Kate Winslet on playing Mare of Easttown: âCompletely crazy... but I love it!â
The Oscar-winning actress plays a small-town police detective in the upcoming HBO crime drama Mare of Easttown: ‘It was like an actor’s dream but also a bit of a nightmare because I was playing (Mare) for such a long time. And she really got under my skin. I’ve had a very hard time letting go of her. I’ll be honest, I would quite like to still be playing her.’
Photos courtesy of HBO

Kate Winslet on playing Mare of Easttown: ‘Completely crazy... but I love it!’

Nathalie Tomada (The Philippine Star) - April 14, 2021 - 12:00am

MANILA, Philippines — Have you experienced being in a room with a person so authentic and empowered, that you’d leave the room feeling somehow inspired to become one as well? It’s not hard to feel that way after being in the same, albeit virtual, room with the Oscar-winning actress Kate Winslet.

During a recent Zoom interview, the 45-year-old British star dropped truth bombs not just about being an actress, but also as a woman, wife and mom while discussing her latest lead role via the upcoming HBO series Mare of Easttown — a project she described as both “a dream and a nightmare.”

In the crime drama, Kate plays a police detective in a small town in Pennsylvania, who is tasked to piece together and solve a local murder case, while trying to keep her personal/family life from crumbling apart.

She said she embodied Mare for 20 months and did nothing else during that time so much so it was very difficult to let the character go. “I was like this for 20 months — barely drawing breath, you know, like it was crazy. It was completely crazy playing Mare. But I love it!” said Kate, who’s also credited as an executive producer on the series and “believe me, it wasn’t in name only.”

Kate recalled that the trauma she had to “create” and hang on to for a long period — particularly in relation to her character’s relationship with her child — became “so real and so raw” that even in her own home, her real-life children had to reassure her, “Mom, it’s just an imagined thing.”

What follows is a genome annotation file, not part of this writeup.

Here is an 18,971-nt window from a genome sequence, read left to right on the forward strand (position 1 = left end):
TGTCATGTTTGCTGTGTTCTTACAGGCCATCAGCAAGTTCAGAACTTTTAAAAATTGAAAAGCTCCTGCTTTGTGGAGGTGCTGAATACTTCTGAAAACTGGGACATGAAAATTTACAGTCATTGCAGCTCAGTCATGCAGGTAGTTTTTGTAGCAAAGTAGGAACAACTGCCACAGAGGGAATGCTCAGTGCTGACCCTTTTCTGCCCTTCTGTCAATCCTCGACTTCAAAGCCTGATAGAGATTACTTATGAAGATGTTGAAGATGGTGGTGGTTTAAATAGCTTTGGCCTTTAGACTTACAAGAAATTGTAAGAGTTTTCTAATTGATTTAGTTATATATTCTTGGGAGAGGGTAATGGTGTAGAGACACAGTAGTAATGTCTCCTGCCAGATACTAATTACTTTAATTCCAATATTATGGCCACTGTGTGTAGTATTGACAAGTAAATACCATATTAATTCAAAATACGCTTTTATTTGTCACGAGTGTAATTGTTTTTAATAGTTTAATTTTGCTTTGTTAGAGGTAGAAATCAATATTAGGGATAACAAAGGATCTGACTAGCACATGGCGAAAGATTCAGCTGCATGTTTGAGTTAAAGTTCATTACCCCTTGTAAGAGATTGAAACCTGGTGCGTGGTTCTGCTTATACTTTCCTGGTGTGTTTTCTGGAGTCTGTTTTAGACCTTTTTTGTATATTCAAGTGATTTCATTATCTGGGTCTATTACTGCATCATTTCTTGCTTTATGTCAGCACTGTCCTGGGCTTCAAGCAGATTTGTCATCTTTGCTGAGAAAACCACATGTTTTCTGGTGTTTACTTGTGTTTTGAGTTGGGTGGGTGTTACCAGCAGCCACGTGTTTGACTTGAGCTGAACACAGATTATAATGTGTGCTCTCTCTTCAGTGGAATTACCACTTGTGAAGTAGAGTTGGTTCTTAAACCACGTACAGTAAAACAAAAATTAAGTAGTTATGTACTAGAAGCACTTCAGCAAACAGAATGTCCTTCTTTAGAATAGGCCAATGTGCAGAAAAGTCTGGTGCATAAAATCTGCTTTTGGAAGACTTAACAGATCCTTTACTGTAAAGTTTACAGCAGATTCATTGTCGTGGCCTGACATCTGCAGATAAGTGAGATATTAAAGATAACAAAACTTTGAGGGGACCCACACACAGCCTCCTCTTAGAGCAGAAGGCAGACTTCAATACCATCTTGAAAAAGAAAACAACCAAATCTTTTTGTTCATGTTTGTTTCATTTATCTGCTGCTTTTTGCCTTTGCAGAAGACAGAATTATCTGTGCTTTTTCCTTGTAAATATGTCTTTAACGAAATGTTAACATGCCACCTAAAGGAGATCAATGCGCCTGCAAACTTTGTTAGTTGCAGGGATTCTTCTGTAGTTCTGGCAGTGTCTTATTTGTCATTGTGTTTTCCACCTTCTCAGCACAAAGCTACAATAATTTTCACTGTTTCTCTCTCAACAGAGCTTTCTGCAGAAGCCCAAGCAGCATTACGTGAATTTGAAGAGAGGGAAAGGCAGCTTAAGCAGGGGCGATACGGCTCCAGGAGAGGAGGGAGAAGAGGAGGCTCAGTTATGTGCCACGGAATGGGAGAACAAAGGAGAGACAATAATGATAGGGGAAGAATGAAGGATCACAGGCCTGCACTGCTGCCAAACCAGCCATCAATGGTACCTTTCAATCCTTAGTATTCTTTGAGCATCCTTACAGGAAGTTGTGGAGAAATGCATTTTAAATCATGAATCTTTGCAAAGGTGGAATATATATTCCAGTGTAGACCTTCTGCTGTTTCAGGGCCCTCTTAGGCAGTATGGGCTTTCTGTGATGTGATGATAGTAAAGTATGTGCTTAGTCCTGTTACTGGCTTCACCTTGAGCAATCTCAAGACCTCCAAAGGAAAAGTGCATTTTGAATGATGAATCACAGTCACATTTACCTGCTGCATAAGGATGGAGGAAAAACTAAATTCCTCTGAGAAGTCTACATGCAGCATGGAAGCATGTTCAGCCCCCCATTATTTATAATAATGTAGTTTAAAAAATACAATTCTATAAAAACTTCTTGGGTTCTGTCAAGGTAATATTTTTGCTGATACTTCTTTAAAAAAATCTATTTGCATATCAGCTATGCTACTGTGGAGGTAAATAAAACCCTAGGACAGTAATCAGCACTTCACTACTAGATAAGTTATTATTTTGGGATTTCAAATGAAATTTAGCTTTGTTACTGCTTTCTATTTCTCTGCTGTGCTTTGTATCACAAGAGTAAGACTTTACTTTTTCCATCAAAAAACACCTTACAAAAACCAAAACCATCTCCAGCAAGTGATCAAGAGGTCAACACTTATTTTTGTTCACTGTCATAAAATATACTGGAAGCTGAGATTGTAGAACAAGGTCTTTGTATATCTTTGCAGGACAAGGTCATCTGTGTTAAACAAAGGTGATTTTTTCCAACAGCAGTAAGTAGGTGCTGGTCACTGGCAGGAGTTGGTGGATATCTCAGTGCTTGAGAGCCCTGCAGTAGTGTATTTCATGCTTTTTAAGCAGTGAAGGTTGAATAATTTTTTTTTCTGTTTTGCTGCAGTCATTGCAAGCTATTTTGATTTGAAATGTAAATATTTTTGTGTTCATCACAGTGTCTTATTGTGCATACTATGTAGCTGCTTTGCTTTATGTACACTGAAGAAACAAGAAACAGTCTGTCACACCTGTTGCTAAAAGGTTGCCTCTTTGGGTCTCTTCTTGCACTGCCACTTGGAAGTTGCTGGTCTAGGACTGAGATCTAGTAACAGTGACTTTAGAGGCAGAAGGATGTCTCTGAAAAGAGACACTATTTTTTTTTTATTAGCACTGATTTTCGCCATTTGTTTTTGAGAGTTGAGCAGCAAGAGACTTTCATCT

When The STAR asked Kate about the main attraction of Mare (for which she went to such lengths of dedication), she replied, “What is there not to be attracted to this character? She’s just a lifeforce, but she’s also quietly dying inside. For me, that’s a juxtaposition of those things. I’ve never come across it before.

“And she is just so real. She’s a mother, a grandmother, she’s trying to function, cope and juggle all these things, was being held in such high regard by Easttown where she has lived and grown up all of her life, and people expect her to be so much on a daily basis. But inside, the only reason she feels they think that way is because she made a winning shot in that basketball game when she was 16 years old.

“Dealing with the complexities as well of her internal anguish and grief, and injecting that level of real humanity, struggle and crisis into her, combined with her diligence in her job and her capacity to be both loathsome and lovable at the same time, warm and prickly, disgusting and charming and strong yet vulnerable — I mean, it was absolutely everything.”